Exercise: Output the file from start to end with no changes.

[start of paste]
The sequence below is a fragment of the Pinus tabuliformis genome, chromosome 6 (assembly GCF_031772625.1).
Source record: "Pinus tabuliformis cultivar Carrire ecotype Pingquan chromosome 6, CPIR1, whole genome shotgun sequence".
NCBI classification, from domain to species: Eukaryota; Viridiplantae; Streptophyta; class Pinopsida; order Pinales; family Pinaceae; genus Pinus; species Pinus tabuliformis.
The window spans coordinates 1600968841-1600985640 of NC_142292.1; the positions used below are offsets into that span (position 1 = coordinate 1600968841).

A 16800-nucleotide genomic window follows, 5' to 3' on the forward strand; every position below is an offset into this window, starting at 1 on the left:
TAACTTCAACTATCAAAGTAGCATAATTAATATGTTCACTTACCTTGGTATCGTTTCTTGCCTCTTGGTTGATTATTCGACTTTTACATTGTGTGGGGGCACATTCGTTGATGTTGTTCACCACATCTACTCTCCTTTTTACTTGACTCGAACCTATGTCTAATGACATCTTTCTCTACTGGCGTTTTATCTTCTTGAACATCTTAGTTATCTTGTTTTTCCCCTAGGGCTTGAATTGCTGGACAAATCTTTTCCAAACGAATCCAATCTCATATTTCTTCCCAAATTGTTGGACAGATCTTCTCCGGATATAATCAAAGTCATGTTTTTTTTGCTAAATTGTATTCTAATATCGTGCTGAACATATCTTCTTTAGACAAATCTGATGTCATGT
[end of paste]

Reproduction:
The sequence below is a fragment of the Pinus tabuliformis genome, chromosome 6 (assembly GCF_031772625.1).
Source record: "Pinus tabuliformis cultivar Carrire ecotype Pingquan chromosome 6, CPIR1, whole genome shotgun sequence".
NCBI classification, from domain to species: Eukaryota; Viridiplantae; Streptophyta; class Pinopsida; order Pinales; family Pinaceae; genus Pinus; species Pinus tabuliformis.
The window spans coordinates 1600968841-1600985640 of NC_142292.1; the positions used below are offsets into that span (position 1 = coordinate 1600968841).

A 16800-nucleotide genomic window follows, 5' to 3' on the forward strand; every position below is an offset into this window, starting at 1 on the left:
TAACTTCAACTATCAAAGTAGCATAATTAATATGTTCACTTACCTTGGTATCGTTTCTTGCCTCTTGGTTGATTATTCGACTTTTACATTGTGTGGGGGCACATTCGTTGATGTTGTTCACCACATCTACTCTCCTTTTTACTTGACTCGAACCTATGTCTAATGACATCTTTCTCTACTGGCGTTTTATCTTCTTGAACATCTTAGTTATCTTGTTTTTCCCCTAGGGCTTGAATTGCTGGACAAATCTTTTCCAAACGAATCCAATCTCATATTTCTTCCCAAATTGTTGGACAGATCTTCTCCGGATATAATCAAAGTCATGTTTTTTTTGCTAAATTGTATTCTAATATCGTGCTGAACATATCTTCTTTAGACAAATCTGATGTCATGT